All that changed in 1968. Along with several other women, Ms. Kitt had been invited by Lady Bird Johnson to discuss juvenile crime during a White House luncheon. "I told her our greatest problem was our involvement in Vietnam," Ms. Kitt recalls. Her remarks erupted into a scandal. The CIA began a dossier on her. She was blacklisted, she says, and the government's actions cost her "12 years of my career life and ... millions of dollars."

Although she continued touring other countries, it wasn't until 1978 that a production of "Timbuktu" brought her back to Broadway and to a White House reception by then-President Jimmy Carter.

Time, however, hadn't healed the wound. "You never recover," she says. "How can you make peace with something that kept you from working?"

But the incident has done little to curb Ms. Kitt's candor. "It cost me a lot to survive," she says. "But I did, and I still say I love my country. ... That's why I say, 'What are we doing in the Gulf when we supposedly have so much oil. Why are we fighting over oil more than over people to be eating properly? ... Who is the enemy of this country? Politicians and Madison Avenue.'"

She pauses a moment, realizing she's inadvertently climbed onto her soap box. "There I go again. Are they going to throw me out again?" she says with a deep, rich laugh. Somewhere between recounting her youth and ranting about the government, Ms. Kitt has relaxed. No longer leaning against the wall, she sits, looks you in the eye and speaks softly.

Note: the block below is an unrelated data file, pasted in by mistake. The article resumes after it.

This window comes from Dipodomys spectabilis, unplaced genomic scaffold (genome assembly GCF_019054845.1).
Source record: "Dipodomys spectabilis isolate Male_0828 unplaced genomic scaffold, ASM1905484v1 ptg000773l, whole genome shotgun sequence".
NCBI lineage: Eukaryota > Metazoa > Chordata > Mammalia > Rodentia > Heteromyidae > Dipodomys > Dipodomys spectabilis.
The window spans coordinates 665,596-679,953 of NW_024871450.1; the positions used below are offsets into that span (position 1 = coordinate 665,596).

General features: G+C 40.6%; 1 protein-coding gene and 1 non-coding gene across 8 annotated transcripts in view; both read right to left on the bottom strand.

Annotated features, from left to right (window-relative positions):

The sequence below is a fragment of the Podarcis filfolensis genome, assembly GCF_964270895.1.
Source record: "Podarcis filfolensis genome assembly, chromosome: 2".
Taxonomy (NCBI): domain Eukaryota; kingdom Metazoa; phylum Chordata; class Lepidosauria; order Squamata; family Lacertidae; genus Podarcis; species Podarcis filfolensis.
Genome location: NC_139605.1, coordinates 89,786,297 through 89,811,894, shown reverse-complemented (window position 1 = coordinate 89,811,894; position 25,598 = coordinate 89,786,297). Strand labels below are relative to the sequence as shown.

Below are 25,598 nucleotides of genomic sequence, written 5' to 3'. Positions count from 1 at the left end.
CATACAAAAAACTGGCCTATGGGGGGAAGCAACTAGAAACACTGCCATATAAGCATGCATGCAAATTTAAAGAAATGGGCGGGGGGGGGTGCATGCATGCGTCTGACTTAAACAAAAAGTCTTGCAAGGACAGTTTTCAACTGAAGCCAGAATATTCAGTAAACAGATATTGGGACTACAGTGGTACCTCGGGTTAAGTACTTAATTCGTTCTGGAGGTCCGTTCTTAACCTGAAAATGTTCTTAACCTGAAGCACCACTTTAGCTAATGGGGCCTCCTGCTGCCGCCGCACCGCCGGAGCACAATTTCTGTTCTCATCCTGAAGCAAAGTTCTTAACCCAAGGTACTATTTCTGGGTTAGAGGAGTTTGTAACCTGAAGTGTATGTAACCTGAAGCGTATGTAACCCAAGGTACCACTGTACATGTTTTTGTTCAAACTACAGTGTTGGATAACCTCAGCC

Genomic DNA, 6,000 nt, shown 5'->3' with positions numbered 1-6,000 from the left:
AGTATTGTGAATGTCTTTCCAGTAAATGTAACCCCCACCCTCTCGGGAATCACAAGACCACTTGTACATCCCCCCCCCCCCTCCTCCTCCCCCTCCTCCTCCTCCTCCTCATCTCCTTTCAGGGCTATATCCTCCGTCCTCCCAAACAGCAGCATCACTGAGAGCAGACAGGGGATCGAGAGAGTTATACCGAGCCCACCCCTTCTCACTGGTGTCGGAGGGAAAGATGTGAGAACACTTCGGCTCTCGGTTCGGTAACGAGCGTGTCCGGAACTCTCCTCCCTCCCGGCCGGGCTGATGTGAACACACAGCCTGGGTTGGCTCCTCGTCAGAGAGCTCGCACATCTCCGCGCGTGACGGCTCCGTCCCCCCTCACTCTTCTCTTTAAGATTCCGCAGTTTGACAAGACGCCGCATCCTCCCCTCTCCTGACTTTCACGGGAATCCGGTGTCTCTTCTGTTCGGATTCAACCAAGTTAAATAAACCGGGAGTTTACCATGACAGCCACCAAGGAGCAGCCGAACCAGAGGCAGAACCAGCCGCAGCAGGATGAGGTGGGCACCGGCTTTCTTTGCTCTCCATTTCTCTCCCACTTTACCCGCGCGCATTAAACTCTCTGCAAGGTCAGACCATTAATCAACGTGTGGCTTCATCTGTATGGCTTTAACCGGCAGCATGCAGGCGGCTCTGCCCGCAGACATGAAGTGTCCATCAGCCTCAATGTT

"Sometimes I think I should have been more aggressive on my own behalf," she says. "I fight for other people better than I fight for myself. Maybe it's because I feel guilty that I have acquired a decent living and I feel I'm not entitled to it. ... Maybe subconsciously I feel I was meant to work hard for a living."

Under the heading of regrets she puts only one: Hiring stupid agents.

As for love, her painful divorce from real-estate dealer William McDonald in 1964 has left her reluctant to try again. "I don't think I trust as much as I used to," she says.

The four-year union did produce "the great pleasure" of her life -- a daughter, Kitt Shapiro. In November, Ms. Shapiro, who married three years ago, is expecting her first child. "It's very exciting," says Ms. Kitt. "I'm building my own family that I never had."

When she's not performing, Ms. Kitt spends time on her 77-acre farm in Connecticut. She grows her own fruits and vegetables, washes her own windows and plays the lottery. "I keep buying lottery tickets, but I know I'll never win," she says. She's also written three memoirs and is currently working on another, "The Art of Being Ordinary," as well as a book about her late friend, James Dean.

"I think life has been tremendous fun for me, even though I think about what I've come out of," she says. "It's very happifying, if that's a word. I can look at myself in the mirror and say, 'You might have had a hard time, but you made it.'"